In a Bull Market, Bought Deals Soar


Companies looking for a sure thing seek out “bought deals.”

During periods of low volatility, bought deals are viewed as an attractive option for companies, shareholders and investment banks alike. To execute this type of equity offering, banks bid on a large block of stock and then re-offer the shares to investors.

In bought deals, an investment bank purchases a set amount of stock at an agreed-upon discount, placing the risk of selling shares on the investment bank rather than the seller. Bought deals can generate primary proceeds for a company issuing stock or secondary proceeds for a selling shareholder, generally a private equity firm. Energy and real estate companies are at the forefront of the trend on the primary market, while secondary blocks are common across all sectors. In any case, bought deals provide sellers with the certainty of price, proceeds and execution.

A company or selling shareholder has several options to initiate a bought deal. These options include a competitive bid process, a reverse inquiry from an investor, a proactive bid by a bank, or a negotiated process between the company or seller and the bank. Banks place bids at a slight discount to the closing price of the stock and generally only one bank executes the deal. After the bank commits to buy the entire offering, it markets the securities to investors at a price that typically enables the bank to make a modest profit.

The risk of distributing shares is placed on the investment bank, but all parties enjoy certain benefits. For sellers, the primary advantage is the certainty of the execution. The guarantee of price, size and timing outweighs the pricing risk of a standard underwritten offering. The issuer also enjoys a lower all-in cost and less procedural work compared to a traditional underwritten offering. For investment banks, the benefits include solely managing a transaction for a client, thus gaining mind-share; providing buy-side clients with the opportunity to buy publicly registered stock at a discount to market; and exercising the firm’s muscles with respect to distribution prowess.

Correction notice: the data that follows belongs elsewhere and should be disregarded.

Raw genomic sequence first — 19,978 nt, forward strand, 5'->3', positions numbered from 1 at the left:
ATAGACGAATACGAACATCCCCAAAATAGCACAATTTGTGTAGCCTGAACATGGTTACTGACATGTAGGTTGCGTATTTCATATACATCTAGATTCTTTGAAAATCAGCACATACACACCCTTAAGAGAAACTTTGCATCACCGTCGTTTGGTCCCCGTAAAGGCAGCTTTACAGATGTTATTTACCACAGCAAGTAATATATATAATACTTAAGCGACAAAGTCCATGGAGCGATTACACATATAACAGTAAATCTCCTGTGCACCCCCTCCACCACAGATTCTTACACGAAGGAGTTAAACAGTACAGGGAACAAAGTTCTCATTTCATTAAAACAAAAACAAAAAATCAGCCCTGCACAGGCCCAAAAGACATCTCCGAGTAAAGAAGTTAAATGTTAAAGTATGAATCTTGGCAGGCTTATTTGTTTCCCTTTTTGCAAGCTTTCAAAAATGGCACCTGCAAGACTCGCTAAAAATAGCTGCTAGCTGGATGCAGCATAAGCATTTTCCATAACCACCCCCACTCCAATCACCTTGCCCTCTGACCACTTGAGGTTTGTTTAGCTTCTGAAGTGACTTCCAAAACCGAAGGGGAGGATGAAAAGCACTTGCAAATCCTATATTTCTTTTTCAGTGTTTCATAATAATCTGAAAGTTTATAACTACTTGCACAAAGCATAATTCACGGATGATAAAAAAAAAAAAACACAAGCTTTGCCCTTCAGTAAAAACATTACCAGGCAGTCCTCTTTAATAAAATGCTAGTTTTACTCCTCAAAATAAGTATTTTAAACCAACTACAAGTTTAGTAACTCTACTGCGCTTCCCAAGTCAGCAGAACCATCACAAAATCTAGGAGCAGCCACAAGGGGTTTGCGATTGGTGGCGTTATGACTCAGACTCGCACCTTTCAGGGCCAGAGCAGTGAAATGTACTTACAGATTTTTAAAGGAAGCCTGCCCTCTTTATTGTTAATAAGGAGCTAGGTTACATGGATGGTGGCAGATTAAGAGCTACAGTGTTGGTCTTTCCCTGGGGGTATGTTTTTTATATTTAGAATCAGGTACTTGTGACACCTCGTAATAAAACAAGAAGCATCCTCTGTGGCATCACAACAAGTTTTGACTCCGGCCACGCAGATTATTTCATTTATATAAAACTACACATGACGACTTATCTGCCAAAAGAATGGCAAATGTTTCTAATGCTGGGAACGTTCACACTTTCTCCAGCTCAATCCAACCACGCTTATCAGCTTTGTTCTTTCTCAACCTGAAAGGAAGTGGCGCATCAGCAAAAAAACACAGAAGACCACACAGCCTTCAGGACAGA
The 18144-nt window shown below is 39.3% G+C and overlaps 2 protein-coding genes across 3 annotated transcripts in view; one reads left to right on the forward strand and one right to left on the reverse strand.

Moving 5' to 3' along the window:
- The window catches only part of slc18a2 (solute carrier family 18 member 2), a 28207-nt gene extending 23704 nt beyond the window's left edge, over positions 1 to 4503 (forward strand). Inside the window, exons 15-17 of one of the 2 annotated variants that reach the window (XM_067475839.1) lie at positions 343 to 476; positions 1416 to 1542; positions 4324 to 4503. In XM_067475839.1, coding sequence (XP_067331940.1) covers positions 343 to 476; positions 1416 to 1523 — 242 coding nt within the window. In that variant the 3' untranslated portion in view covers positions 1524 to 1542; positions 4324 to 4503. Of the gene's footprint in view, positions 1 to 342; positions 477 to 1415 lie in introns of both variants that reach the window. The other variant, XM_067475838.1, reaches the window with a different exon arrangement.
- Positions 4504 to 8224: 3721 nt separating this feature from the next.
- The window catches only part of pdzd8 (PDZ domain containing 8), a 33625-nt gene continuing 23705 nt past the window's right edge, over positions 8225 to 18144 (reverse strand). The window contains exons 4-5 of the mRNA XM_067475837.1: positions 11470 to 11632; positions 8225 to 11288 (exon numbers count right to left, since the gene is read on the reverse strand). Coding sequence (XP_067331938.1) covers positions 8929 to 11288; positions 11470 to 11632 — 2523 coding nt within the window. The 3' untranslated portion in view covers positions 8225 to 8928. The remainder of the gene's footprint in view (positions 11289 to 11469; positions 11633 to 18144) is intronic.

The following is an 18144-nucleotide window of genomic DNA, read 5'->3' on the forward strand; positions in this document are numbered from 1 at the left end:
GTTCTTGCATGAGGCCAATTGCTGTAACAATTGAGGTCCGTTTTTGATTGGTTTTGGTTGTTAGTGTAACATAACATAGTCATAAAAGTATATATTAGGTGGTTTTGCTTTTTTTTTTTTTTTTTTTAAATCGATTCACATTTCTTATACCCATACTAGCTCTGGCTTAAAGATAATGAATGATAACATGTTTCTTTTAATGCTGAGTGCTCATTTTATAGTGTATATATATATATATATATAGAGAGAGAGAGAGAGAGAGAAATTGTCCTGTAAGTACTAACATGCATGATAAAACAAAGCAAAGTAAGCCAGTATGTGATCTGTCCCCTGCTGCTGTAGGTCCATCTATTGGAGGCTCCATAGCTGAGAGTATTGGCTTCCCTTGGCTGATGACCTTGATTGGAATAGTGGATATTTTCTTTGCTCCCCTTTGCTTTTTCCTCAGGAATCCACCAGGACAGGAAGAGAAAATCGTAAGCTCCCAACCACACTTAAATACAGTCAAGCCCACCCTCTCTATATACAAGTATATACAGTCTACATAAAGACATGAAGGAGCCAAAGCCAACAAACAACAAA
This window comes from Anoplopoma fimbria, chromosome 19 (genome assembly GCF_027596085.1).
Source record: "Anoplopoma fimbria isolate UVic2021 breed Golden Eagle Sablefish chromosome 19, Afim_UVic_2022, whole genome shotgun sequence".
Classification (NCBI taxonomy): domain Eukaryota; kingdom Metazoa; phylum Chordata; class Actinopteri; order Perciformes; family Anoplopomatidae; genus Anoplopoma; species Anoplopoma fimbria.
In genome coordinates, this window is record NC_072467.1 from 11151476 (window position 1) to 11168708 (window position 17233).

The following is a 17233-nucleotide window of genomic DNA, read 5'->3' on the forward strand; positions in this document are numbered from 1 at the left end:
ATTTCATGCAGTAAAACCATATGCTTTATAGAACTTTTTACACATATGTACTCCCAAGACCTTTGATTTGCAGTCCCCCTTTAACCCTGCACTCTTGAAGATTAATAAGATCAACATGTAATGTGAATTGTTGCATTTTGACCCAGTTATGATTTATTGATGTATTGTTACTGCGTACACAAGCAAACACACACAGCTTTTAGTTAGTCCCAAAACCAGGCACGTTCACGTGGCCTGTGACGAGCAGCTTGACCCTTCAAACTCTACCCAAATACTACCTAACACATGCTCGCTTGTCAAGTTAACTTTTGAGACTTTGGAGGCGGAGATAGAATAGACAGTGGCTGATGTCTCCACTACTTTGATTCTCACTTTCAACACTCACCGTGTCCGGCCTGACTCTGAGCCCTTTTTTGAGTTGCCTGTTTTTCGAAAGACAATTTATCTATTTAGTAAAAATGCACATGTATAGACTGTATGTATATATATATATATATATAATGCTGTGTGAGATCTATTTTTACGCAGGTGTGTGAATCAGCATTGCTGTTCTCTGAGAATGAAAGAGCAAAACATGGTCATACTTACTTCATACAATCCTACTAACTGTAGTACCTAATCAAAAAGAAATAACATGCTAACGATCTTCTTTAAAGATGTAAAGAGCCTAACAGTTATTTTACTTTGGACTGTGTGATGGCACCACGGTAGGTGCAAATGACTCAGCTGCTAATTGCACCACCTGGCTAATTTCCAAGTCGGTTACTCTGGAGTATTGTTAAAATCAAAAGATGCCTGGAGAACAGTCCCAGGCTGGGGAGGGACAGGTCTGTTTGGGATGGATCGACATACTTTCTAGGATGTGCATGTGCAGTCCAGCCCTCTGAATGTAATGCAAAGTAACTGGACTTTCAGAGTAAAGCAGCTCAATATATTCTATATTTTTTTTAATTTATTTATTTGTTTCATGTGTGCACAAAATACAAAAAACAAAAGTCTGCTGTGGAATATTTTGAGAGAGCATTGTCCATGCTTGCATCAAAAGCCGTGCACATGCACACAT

On the primary market, energy companies increasingly are turning to bought deals. The certainty of price, size and execution gives issuers comfort to raise equity capital to reduce their debts, fortify their balance sheets and be acquisitive, as commodity prices remain depressed and volatile. In the first quarter of 2016 alone, oil and gas companies in the United States accounted for nearly 70% of all bought deals, raising $8.4 billion through 14 deals, according to Dealogic. In comparison, the same sector raised $10 billion through 30 bought deals in all of 2015, making up 16% of such offerings.

Bought deals are popular on the primary market among real estate companies as well. Real Estate Investment Trusts (REITs) are not operating companies and rely on capital markets offerings to fund property acquisitions and fuel growth. Proven management teams have earned the trust of investors and can raise opportunistic capital for future acquisitions. Many REITs utilize bought deals in lieu of standard underwritten offerings as a way to de-risk the financing. Although bought deals are typically executed by one bank, it is not uncommon for multiple banks to team up for primary REIT bought deals. The dedicated REIT investor universe also provides investment banks confidence in their ability to place the shares.

In the secondary market, private equity firms engage in bought deals to liquidate their positions in newly public companies. These bought deals generally occur after one or two traditional follow-on offerings. Bought deals allow private equity firms to be opportunistic in selling shares at attractive prices.

Rise of Bought Deals

Source: Dealogic; data as of 08/19/16.
  • Bought deal proceeds are up 30% YoYTD
  • Bought deal proceeds make up 61.3% of follow-on proceeds raised in 2016
  • Bought deals make up 33.9% of primary offerings and 75.0% of secondary offerings in 2016

When considering a bought deal, a company should take into account how the stock might perform in the aftermarket. With that in mind, a seller should hire an investment bank that deeply understands the company’s fundamentals and investor base to ensure that the stock is placed responsibly with long-term investors. Selecting an investment bank with the greatest level of expertise will lay the groundwork for future success.

Sources: Wall Street Journal, Reuters, Financial Times, Dealogic
© 2017 Raymond James Financial, Inc. All rights reserved.
Raymond James & Associates, Inc., member New York Stock Exchange / SIPC